dc.identifier.citationMaxillofacial osseous reconstruction using the angular branch of the thoracodorsal vessels. 2010, 26 (7):449-54 J Reconstr Microsurgen
dc.identifier.issn1098-8947-
dc.identifier.pmid20473829-
dc.identifier.doi10.1055/s-0030-1254234-
dc.identifier.urihttp://hdl.handle.net/10147/144036-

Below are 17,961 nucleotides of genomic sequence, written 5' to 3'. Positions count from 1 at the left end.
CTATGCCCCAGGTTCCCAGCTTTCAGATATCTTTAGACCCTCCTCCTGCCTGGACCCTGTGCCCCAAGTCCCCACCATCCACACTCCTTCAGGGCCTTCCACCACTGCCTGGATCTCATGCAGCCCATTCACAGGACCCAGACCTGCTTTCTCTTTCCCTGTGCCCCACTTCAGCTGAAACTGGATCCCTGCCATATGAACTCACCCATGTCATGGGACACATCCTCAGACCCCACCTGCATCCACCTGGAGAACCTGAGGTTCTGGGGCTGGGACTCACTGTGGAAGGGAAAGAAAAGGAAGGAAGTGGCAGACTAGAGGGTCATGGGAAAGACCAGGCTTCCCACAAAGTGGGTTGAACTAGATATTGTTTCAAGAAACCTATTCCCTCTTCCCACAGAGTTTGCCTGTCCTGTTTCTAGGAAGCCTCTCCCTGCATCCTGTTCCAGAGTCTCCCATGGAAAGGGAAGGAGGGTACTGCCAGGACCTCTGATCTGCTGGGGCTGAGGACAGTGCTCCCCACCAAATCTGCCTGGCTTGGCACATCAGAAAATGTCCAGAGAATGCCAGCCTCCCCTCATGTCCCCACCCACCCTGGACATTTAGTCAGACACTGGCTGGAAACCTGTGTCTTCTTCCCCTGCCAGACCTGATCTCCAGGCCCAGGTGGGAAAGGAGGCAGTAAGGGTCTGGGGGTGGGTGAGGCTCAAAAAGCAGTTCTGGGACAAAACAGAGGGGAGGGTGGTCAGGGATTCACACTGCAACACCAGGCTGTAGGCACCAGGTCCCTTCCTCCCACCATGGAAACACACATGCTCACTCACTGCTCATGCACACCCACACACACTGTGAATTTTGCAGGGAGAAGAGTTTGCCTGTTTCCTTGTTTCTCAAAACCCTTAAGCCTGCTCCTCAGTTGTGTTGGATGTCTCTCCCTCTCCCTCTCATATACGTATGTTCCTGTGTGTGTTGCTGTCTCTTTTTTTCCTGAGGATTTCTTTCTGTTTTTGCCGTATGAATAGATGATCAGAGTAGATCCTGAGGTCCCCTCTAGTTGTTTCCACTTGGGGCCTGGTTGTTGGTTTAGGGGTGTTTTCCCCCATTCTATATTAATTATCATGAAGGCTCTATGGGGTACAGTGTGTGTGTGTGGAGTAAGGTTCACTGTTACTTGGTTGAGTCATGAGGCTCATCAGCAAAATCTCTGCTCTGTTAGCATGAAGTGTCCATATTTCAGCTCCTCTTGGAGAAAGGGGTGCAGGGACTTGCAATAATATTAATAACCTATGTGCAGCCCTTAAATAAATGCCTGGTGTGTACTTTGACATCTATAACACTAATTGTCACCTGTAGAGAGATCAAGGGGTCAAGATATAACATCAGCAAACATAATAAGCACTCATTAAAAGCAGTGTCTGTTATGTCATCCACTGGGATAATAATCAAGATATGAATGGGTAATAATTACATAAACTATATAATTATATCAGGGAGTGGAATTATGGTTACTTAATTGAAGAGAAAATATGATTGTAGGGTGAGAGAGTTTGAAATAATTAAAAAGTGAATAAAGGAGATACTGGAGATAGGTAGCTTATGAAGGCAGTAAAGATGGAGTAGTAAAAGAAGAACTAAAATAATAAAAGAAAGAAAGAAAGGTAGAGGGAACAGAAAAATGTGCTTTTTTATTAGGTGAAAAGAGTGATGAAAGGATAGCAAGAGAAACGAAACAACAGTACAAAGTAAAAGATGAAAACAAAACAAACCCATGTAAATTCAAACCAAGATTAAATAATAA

dc.descriptionMandibular and maxillary resections can produce complex three-dimensional defects requiring skeletal, soft tissue, and epithelial reconstruction. The subscapular vascular axis offers a source of skin, bone, and muscle on a single pedicle for microvascular flap transfer. We reviewed four cases where the subscapular vascular pedicle was used as a source of tissue for complex facial reconstructions in maxillofacial defects. Reconstruction of these complex defects was performed with a latissimus dorsi muscle or myocutaneous flap in combination with the lateral border of the scapula, harvested on the angular branch of the thoracodorsal vessels. There were three cases of maxillectomy and one case of partial mandibulectomy for malignant tumors. In each case, the angular branch of the thoracodorsal artery supplied 6 to 8 cm of the lateral border of the scapula and a latissimus dorsi myocutaneous flap was used for soft tissue reconstruction. Follow-up ranged from 9 months to 3 years and in all cases there was successful bony union. Shoulder movement was normal. This series encourages the further use of subscapular axis flaps as flexible sources of combined myocutaneous and osseous flaps on a single vascular pedicle in cases of complex maxillofacial reconstruction.en